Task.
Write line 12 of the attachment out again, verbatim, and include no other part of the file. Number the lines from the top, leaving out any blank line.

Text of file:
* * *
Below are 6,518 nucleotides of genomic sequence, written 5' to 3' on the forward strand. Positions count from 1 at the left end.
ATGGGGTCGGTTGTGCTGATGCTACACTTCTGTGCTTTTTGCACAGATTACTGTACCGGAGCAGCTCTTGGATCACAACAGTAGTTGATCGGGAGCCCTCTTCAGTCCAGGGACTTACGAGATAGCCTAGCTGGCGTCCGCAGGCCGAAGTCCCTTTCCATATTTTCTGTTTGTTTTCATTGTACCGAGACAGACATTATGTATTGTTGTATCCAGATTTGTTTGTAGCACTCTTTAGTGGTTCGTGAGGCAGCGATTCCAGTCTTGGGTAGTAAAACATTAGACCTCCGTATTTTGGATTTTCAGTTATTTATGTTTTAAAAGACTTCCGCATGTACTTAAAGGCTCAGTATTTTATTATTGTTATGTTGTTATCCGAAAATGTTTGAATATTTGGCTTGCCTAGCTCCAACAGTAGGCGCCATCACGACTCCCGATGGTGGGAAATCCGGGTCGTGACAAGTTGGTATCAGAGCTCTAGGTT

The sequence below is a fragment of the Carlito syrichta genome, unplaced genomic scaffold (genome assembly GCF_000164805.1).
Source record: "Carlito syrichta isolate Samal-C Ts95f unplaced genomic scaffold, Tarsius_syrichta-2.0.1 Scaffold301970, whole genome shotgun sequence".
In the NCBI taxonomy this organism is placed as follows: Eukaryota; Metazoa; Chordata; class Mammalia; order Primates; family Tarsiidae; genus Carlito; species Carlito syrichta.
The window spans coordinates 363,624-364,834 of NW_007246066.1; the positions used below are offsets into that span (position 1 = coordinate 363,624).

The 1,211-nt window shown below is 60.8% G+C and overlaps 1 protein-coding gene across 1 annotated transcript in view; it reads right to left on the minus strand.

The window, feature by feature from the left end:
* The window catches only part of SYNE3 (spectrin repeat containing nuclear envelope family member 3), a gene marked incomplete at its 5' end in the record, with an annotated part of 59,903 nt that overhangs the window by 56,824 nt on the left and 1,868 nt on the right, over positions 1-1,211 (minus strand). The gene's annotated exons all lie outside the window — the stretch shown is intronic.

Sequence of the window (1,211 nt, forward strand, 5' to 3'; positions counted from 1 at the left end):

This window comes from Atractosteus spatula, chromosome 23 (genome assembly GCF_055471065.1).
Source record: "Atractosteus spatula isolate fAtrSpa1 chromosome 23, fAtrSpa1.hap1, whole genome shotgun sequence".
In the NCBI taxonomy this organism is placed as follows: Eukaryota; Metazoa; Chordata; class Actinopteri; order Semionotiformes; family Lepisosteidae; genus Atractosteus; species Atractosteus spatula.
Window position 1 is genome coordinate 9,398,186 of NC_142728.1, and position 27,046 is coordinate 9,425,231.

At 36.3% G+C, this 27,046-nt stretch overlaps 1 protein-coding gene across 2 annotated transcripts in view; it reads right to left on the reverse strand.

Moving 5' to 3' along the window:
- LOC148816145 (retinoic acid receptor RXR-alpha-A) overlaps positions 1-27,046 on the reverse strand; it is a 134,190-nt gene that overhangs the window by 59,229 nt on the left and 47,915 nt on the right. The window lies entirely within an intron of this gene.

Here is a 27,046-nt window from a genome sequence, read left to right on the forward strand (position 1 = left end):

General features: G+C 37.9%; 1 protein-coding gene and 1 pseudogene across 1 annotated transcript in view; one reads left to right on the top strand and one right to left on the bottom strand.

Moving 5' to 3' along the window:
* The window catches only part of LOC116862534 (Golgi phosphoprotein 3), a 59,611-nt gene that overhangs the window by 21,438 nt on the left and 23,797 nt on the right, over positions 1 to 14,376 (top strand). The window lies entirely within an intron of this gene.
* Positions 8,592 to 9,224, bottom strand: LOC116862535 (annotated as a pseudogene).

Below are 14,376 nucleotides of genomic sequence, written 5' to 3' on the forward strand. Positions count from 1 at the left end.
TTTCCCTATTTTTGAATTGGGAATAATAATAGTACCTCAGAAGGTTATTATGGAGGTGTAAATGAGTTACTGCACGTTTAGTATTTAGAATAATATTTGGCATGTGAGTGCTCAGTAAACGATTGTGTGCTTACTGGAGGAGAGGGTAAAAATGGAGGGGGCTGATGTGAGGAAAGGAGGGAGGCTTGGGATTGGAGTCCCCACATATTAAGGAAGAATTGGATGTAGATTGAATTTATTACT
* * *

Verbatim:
Source record: "Atractosteus spatula isolate fAtrSpa1 chromosome 23, fAtrSpa1.hap1, whole genome shotgun sequence".